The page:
Wine Tasting in Lodi

Just a Few of the Many Lodi WIineries

It’s hard to take a wine region seriously when its claims to fame were the birthplace of A&W Root Beer and the Creedence Clearwater Revival song, “Stuck in Lodi Again”. For most of the 20th century Lodi had the stigma of being a “box or bulk” wine producer. The region still produces 20% of the wine grapes grown in California. Many of those are of the bulk variety but as another song said, ”the times they are a changin’ ”.

Perhaps more than any other California wine region, Lodi is a land of contrasts. There’s that whole “bulk wine” thing but over the last 25 years or so, Lodi has slowly begun to cultivate a well-deserved reputation as a producer of fine wines but that reputation is just beginning to scratch the surface of what’s actually happening among many of the boutique wineries. What started the ball rolling was when Lodi began to be noticed for producing exceptional Zinfandels.

Wine Tasting in Lodi

A Typical Old Vine Zinfandel Plant

If California can lay claim to having a state wine, it’s probably Zinfandel. True, Zinfandel came to California by way of Italian immigrants who in turn, brought it across the Adriatic from its original homeland of Croatia but California produces more Zinfandel than any other region on the planet. Zinfandel is arguably what put Lodi on the wine map, but in the early to mid 20th century, Zinfandel was a grape that garnered little respect from serious wine enthusiasts. Traditionally, it struggled for market share against the more “noble” red Varietals like Cabernet Sauvignon, Syrah and Pinot Noir just to name a few. White Zinfandel hasn’t done anything to assure its place in the Pantheon of fine California wines either. Only in the last 15 to 20 years has Zinfandel begun to achieve its well-deserved place in the hierarchy of fine California wines and as Zinfandel’s reputation has grown, Lodi’s reputation has grown with it. What most wine enthusiasts still don’t understand through is that Lodi has moved far beyond being just a Zin producer to the point where it now grows 125 different types of wine grapes.  Many of these are used in blends, but many are now appreciated as single Varietals. Lodi’s reputation began to accelerate further when a number of Lodi’s Cabernet Sauvignon producers also began to gain a measure of notoriety. Still feeling a little dubious? In 2015, Lodi was named Wine Enthusiast’s Wine Region of the Year.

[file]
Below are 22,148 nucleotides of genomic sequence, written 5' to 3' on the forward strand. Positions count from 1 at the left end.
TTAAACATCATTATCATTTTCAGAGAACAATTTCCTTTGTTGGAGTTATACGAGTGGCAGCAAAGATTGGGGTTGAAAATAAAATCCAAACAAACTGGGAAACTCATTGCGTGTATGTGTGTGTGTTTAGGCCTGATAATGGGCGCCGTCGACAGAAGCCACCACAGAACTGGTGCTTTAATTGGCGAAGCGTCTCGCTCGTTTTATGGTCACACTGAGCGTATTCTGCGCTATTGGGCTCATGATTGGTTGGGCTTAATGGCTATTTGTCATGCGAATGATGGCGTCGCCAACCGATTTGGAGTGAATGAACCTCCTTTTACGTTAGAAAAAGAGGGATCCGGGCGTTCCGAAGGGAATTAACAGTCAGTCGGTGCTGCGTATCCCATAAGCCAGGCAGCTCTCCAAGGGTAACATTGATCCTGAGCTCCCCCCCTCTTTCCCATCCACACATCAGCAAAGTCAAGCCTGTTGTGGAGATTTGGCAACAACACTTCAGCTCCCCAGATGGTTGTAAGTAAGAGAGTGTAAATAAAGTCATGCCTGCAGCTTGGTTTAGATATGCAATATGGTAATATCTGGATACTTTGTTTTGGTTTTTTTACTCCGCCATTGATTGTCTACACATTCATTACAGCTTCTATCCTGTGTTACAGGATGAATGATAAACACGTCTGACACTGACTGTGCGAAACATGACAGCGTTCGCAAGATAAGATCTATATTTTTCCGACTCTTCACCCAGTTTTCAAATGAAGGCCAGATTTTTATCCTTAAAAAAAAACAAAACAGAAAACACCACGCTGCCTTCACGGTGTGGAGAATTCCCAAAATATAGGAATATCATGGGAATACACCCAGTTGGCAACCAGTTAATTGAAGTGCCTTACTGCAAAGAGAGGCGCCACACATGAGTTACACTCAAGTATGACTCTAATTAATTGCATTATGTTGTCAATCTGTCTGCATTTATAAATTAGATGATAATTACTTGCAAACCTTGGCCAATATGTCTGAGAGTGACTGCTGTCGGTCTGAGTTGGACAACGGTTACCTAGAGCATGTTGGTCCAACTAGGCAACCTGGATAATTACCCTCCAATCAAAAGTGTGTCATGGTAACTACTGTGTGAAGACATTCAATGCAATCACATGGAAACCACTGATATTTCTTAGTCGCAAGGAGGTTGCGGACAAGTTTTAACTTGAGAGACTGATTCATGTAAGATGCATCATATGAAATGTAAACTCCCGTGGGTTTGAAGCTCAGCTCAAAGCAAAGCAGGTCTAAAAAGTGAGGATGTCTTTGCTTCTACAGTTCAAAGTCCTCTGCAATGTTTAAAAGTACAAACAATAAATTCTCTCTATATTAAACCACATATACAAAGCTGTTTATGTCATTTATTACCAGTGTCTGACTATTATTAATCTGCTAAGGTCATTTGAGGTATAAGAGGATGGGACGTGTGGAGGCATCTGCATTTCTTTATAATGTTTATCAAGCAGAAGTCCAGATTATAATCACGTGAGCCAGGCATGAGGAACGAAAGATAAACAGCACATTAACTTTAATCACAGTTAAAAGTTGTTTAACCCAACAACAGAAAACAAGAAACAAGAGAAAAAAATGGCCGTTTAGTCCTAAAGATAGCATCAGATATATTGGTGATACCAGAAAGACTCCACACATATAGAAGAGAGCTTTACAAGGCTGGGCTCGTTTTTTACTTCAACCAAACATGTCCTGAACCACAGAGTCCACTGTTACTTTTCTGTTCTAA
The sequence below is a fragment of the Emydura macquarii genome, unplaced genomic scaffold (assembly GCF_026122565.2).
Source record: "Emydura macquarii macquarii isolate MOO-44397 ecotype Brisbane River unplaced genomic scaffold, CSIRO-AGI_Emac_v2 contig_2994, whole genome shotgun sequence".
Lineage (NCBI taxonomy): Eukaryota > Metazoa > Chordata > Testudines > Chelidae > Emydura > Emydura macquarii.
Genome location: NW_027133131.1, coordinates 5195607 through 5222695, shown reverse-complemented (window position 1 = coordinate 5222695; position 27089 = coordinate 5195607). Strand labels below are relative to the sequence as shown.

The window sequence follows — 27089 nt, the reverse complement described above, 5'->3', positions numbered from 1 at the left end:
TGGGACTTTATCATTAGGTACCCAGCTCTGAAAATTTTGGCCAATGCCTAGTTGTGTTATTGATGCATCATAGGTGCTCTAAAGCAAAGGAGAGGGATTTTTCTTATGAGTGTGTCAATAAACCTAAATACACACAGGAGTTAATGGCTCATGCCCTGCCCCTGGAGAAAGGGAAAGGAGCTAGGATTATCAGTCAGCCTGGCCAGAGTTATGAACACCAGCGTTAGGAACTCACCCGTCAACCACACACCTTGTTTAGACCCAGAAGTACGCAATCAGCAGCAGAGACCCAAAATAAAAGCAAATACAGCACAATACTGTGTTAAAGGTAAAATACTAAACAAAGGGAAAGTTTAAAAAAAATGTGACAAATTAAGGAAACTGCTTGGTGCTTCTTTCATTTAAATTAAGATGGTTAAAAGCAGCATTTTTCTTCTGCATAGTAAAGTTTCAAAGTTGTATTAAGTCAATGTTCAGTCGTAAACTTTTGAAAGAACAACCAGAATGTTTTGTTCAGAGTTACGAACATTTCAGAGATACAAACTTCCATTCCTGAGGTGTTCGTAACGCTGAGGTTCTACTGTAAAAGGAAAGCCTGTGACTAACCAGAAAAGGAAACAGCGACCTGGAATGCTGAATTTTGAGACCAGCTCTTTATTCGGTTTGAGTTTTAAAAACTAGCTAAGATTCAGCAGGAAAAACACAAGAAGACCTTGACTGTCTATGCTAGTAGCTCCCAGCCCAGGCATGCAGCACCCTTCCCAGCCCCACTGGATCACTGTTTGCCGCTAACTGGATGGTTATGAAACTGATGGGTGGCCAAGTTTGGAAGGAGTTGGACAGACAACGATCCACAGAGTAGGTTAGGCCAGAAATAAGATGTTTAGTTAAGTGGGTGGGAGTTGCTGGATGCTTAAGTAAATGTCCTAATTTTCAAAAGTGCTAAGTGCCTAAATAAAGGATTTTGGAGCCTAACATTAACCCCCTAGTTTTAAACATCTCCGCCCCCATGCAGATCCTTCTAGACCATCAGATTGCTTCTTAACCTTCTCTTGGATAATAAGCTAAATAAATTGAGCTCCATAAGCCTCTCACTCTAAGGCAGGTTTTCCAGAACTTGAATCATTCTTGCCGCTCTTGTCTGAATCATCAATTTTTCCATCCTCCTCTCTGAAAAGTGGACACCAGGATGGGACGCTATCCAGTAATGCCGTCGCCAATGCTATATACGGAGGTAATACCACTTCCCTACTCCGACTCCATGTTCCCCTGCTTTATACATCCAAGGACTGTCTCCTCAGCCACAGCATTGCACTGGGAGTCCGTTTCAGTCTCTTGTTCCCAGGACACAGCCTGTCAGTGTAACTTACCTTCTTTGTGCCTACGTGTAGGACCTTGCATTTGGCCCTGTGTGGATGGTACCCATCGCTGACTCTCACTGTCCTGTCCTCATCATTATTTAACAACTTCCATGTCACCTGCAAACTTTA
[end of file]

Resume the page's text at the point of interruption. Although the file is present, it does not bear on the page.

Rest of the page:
What affords Lodi the chance to grow such a dizzying amount of wine grapes are its varied microclimates. Lodi sits squarely in the climatic influence of the expansive Sacramento River delta so enjoys slightly cooler daytime temperatures and much cooler evening temperatures than the rest of California’s Central Valley, a region known for blistering summer heat. Lodi growers are even producing passable cooler weather varietals like Chardonnay (I say passable because we only had one and it exceeded our expectations but it’s hard to draw a broad conclusion from a sample size of one).

Lodi’s latest sweetheart Varietals appear to be, Tempranillo and Albarino, both of Spanish origin, and are quickly gaining acceptance with US wine enthusiasts striving to find something beyond the tried and true French Varietals. If you are one of our frequent readers, you’ve probably seen numerous mentions of these in our blogs on wine. If you are curious about food and wine parings for these Varietals (or any other for that matter), check out our pairing tools to find a food to pair with a specific wine or to find a wine to pair with a type of food.

I have a number of ties to Lodi and really wanted this to be a great experience. My father grew up there and my Grandfather had a blacksmith shop in the little town of Victor, just east of Lodi. I learned how swim in the Mokolumne River near my grandparents’ house and my cousin Brian moved just outside of Lodi 30 years ago and has become quite familiar with the wine scene there. We did a short tour of Lodi in 2013 and generally liked what we tasted so we were hoping for a repeat of a great trip. We weren’t disappointed. We tasted at five of the smaller wineries to sample the latest offerings, each of which has an upcoming blog entry. Based on what we found, we’ll be happy to be “Stuck in Lodi Again”.

Oak Farm Winery

McCay Cellars

Heritage Oak Winery

Bokisch Winery

Prie Winery